I'm embarrased to say I use cheapola headphones. For me the major criteria was getting enough volume out of them and of course they must be the muff style.

These are similar to the ones I use but mine are all black:

http://www.koss.com/koss/kossweb.nsf/p?OpenForm&pc^fs^PRO3AA

Pete, have you ever considered noise cancellation headphones? I was wondering how they would perform sor me since I'm always trying to discern the difference between audio I'm hearing in my headphones and everything else.
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Old June 2nd, 2006, 07:38 PM   #14
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Quote:
Originally Posted by Steven Davis
Ok, I have a small intimate ceremony this weekend on the beach at or close to sunrise.
sunrise on the east coast means that the sun is over the ocean when it rises, which could be the worst possible situation, if you want the ocean in the background of the shot... always put the sun behind you if possible.

as for wind being an issue, i live and surf at the beach, so i can tell you that sunrise is the best possible scenario for no wind... unless there is a storm, or some kind of a low pressure cell in the area, you shouldn't see much wind.
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Old June 4th, 2006, 01:04 AM   #15
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Quote:
Originally Posted by Craig Terott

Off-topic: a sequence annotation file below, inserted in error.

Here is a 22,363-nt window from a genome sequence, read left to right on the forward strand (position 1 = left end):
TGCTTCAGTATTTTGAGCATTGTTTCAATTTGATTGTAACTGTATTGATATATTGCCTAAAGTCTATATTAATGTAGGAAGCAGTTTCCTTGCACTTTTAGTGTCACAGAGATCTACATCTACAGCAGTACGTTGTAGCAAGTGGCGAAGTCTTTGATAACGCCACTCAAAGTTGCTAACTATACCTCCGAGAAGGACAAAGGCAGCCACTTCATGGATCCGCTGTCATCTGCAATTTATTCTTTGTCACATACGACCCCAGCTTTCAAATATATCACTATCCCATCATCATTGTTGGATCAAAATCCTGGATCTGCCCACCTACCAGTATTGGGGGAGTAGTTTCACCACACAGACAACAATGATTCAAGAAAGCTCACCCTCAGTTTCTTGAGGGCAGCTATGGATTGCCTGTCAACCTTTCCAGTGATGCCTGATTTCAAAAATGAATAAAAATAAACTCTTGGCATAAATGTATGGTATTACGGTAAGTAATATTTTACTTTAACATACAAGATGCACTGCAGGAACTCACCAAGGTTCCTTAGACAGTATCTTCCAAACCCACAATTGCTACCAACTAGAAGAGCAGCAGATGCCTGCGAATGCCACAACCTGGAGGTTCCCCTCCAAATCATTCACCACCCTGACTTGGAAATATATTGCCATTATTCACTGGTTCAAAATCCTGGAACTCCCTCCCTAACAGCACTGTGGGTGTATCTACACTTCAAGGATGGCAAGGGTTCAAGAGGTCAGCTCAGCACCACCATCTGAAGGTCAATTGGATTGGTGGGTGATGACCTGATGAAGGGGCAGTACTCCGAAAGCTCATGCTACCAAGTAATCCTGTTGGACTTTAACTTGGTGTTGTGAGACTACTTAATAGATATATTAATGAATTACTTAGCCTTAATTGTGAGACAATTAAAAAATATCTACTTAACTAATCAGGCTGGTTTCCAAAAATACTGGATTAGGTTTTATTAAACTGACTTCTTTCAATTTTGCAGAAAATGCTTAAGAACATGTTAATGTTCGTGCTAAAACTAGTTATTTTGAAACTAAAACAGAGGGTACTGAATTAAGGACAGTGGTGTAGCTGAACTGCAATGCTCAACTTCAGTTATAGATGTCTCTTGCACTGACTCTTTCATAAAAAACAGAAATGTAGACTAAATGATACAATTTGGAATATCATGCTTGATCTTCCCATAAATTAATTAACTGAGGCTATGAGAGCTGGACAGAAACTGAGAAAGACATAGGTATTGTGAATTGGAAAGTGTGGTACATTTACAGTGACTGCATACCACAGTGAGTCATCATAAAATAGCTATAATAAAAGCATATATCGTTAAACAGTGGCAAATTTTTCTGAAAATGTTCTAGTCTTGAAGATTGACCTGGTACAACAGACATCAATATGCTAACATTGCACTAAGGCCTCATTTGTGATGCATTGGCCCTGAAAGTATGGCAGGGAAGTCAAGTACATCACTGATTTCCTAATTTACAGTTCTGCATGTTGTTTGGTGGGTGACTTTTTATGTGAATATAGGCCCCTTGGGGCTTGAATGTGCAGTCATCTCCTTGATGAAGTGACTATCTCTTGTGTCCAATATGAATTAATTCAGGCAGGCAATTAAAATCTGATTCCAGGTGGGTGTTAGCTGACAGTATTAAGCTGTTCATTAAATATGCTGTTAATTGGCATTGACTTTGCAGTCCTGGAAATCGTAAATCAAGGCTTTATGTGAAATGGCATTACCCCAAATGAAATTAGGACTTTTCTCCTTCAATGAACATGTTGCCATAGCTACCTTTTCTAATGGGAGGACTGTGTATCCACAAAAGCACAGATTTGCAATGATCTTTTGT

Yeah, I just submitted this thread to Pioneer for testimonial. They'll be giving you a call for a spot in their next commercial. ha ha

I'm embarrased to say I use cheapola headphones. For me the major criteria was getting enough volume out of them and of course they must be the muff style.

These are similar to the ones I use but mine are all black:

http://www.koss.com/koss/kossweb.nsf/p?OpenForm&pc^fs^PRO3AA

Pete, have you ever considered noise cancellation headphones? I was wondering how they would perform sor me since I'm always trying to discern the difference between audio I'm hearing in my headphones and everything else.
Yea dude, these ones cancel.. they cancel everything... even the naggin wife lol
for smaller units, (ones i carry in my pocket for shooting run and gun) i use in ear type panas http://panasonic.com.au/products/det...?objectID=3144
I'd prefer these http://earplugstore.stores.yahoo.net/uleasu5prois.html but theyre a mite expensive for what they are...